8 Best Vintage Synth Television Commercials
Post date:Tue, 11/14/2017 - 12:21
Back in the early days of synthesizers it still took some convincing for people to invest in these newfangled instruments. Luckily, there were plenty of advertising folks who believed that they knew just how to entice consumers with flashy commercials. Thanks to YouTube, many of these commercials are still available and make for fascinating viewing. Here are just some of the best vintage synth television commercials designed to make you covet one of your own.
The KORG Poly-800 was designed for use by performers and not just in the studio as this Japanese commercial clearly demonstrates. In addition to highlighting some of the features and input options for this synthesizer, the commercial also features some impressive dance moves from a woman playing the KORG Poly-800. It is definitely a nice showcase of the synth, but rather debatable whether the sound heard in the commercial was actually created by the Poly-800!
The DX100 is another synthesizer that is suitable for live performance if you are so inclined, but this vintage commercial sounds more like it is advertising a car and not a synth. The commercial goes all out with a leather clad performer wearing a racing helmet and deep voice over mentioning “wheels” and “power.” According to the clip “anything is possible” although the raindrops dripping down the visor of the performer after selecting the “Storm Wind” patch is maybe a bit much.
Casio Casiotone MT-520
The late 80s saw the release of the Casiotone MT-520, a synthesizer electronic keyboard that came complete with eight drum pads. According to this commercial, the MT-520 has an unfair advantage against a real set of drums as it has everything from a snare, rimshot, bass and symbols to bongos. It also has something that real drums can’t touch, it’s 8-note polophynic, with a recording memory and a dozen presets. Perhaps the most impressive display in this commercial, though, is the performer moonwalking while playing the MT-520, just to rub salt in the wounds of the defeated drummer.
Mirror sunglasses? Check! Big hair? Check! This Casio CZ-101 commercial is about as 80s as you can get. In reality, the CZ-101 is basically a compact version of the CZ-1000 that includes a mini-keyboard, but according to this commercial, this digital synthesizer is actually is a “rocker launcher!” To emphasize this point, the commercial also shows the performer blasting off through space and flying over the moon before landing in front of a cheering crowd.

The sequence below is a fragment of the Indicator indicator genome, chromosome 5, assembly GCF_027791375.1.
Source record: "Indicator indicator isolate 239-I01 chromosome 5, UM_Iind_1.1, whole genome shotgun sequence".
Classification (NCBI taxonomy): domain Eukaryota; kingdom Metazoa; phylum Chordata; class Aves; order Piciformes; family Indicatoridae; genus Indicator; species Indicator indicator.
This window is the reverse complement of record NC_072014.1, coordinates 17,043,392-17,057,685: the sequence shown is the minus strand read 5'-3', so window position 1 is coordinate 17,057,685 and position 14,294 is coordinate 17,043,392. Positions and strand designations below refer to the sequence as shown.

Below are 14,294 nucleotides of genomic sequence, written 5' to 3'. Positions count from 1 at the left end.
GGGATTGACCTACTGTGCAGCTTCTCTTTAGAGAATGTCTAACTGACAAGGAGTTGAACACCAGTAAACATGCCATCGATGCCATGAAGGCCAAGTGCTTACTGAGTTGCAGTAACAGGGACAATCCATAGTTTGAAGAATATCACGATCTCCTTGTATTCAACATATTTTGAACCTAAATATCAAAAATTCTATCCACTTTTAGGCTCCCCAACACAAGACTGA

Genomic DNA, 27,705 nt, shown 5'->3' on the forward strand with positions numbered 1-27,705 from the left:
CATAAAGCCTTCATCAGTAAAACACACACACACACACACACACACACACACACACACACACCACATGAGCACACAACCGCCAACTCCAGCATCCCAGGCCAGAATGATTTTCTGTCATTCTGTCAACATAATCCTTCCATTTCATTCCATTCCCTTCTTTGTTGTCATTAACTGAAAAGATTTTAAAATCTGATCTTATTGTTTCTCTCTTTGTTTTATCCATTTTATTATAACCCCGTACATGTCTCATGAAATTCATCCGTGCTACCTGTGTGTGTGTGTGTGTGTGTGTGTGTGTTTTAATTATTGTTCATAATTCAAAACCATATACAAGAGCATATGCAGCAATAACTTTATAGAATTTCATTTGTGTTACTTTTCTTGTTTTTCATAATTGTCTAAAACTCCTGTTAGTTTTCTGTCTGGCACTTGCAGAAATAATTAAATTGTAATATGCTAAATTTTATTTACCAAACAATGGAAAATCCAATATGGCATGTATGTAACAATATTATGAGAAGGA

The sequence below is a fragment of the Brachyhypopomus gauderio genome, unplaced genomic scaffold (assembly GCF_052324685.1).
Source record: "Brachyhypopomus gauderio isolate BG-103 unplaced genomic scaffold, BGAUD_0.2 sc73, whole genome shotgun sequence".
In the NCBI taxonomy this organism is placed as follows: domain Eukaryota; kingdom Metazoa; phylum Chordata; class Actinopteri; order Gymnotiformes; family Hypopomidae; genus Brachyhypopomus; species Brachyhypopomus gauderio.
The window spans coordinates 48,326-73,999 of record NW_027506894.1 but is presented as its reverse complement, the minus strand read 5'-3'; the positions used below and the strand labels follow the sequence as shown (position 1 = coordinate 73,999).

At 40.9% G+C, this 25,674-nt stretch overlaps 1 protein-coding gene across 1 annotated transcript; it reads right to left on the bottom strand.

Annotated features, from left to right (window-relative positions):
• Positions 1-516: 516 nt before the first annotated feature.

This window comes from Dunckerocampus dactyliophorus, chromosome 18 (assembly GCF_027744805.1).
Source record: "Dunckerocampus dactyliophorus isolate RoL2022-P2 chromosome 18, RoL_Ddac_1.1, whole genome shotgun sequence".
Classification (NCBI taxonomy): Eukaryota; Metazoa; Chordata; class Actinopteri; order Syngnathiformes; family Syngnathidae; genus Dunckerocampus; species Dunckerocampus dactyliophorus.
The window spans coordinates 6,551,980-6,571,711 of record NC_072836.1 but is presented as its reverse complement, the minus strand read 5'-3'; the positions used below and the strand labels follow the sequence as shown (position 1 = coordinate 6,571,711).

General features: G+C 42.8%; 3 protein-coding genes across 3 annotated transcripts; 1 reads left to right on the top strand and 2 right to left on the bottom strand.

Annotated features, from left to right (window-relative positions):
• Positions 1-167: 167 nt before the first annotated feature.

Although not actually a commercial for the Moog synthesizer, this 1973 beer advert does feature one predominately, along with the legendary Edd Kalehoff jamming away on it. In fact, the beer doesn’t even make an appearance until the last few seconds of the commercial. Instead, we get to watch Edd bust out an impressive version of the Schaefer beer jingle using the Moog, before pouring himself a well-deserved drink. Edd also informs us that Shaefer is the one beer to have if you are having more than one, a slogan that would definitely cause a stir these days.
More futuristic looking sunglasses, this time with drum sticks that look and sound like lightsabers in this Roland TR-808 commercial. As far as commercials from this era goes, the Roland TR-808 commercial is actually quite subdued and relies on a voice-over extolling the virtue of the machine instead of crazy special effects and marketing hyperbole. While the 808 failed to make a big impression at the time, it has since gone on to become one of the most iconic drum machines ever and it sounds can be hard on numerous hits.
Casio Casiotone 701
With its metal upper body, wood effect livery and genuine plywood base, there is no mistaking the Casiotone 701 for anything else, but a product of the 80s. This 1982 commercial employs the musician Peter Allen, who is a familiar face in 80s television adverts, to introduce the 701, along with a rather interesting animal companion. A big fuss is made over the “miracle scanner” that the 701 can use to read barcoded music for playback as well as the flashing lights used as a melody guide. Of course, there is more to the 701 than just a its barcode scanning gimmick, such as classic analogue sound of the its drums, but you’ll never know that by watching this commercial.
Casio definitely didn’t have a shortage of commercials in the 80s, even for their less than stellar products like the SK-1. This polyphonic synthesizer is known for being a cheap toy product and this commercial did nothing to dispel that image. Featuring a guy with some dubious dance moves and a dog that appears completely uninterested in his owner’s shenanigans, this commercial tries its best to hype up the sampling capabilities of the SK-1. Unfortunately, what is not mentioned is that the memory of the SK-1 clears when it is turned off, so don’t get too attached to those poorly recorded samples.